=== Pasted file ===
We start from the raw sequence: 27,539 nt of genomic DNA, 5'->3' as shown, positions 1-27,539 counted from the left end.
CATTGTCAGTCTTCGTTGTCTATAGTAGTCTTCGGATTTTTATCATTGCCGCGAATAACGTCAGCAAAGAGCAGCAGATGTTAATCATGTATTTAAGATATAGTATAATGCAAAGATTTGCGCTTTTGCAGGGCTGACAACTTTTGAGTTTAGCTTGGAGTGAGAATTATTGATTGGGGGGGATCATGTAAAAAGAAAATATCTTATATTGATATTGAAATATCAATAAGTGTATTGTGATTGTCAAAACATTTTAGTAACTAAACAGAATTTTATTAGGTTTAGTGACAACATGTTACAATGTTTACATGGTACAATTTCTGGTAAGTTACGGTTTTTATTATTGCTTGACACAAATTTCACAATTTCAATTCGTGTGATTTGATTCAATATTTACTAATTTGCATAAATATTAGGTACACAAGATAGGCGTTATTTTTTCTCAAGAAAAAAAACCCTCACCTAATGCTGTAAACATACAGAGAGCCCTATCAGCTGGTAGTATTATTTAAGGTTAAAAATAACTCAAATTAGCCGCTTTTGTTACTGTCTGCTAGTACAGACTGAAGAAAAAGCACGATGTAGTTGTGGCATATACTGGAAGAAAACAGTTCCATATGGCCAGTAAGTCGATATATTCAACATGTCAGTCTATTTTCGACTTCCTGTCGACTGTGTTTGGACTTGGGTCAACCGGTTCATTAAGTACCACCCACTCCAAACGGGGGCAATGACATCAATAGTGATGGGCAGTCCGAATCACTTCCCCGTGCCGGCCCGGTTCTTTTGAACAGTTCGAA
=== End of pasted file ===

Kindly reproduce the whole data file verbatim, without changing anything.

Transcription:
We start from the raw sequence: 27,539 nt of genomic DNA, 5'->3' as shown, positions 1-27,539 counted from the left end.
CATTGTCAGTCTTCGTTGTCTATAGTAGTCTTCGGATTTTTATCATTGCCGCGAATAACGTCAGCAAAGAGCAGCAGATGTTAATCATGTATTTAAGATATAGTATAATGCAAAGATTTGCGCTTTTGCAGGGCTGACAACTTTTGAGTTTAGCTTGGAGTGAGAATTATTGATTGGGGGGGATCATGTAAAAAGAAAATATCTTATATTGATATTGAAATATCAATAAGTGTATTGTGATTGTCAAAACATTTTAGTAACTAAACAGAATTTTATTAGGTTTAGTGACAACATGTTACAATGTTTACATGGTACAATTTCTGGTAAGTTACGGTTTTTATTATTGCTTGACACAAATTTCACAATTTCAATTCGTGTGATTTGATTCAATATTTACTAATTTGCATAAATATTAGGTACACAAGATAGGCGTTATTTTTTCTCAAGAAAAAAAACCCTCACCTAATGCTGTAAACATACAGAGAGCCCTATCAGCTGGTAGTATTATTTAAGGTTAAAAATAACTCAAATTAGCCGCTTTTGTTACTGTCTGCTAGTACAGACTGAAGAAAAAGCACGATGTAGTTGTGGCATATACTGGAAGAAAACAGTTCCATATGGCCAGTAAGTCGATATATTCAACATGTCAGTCTATTTTCGACTTCCTGTCGACTGTGTTTGGACTTGGGTCAACCGGTTCATTAAGTACCACCCACTCCAAACGGGGGCAATGACATCAATAGTGATGGGCAGTCCGAATCACTTCCCCGTGCCGGCCCGGTTCTTTTGAACAGTTCGAA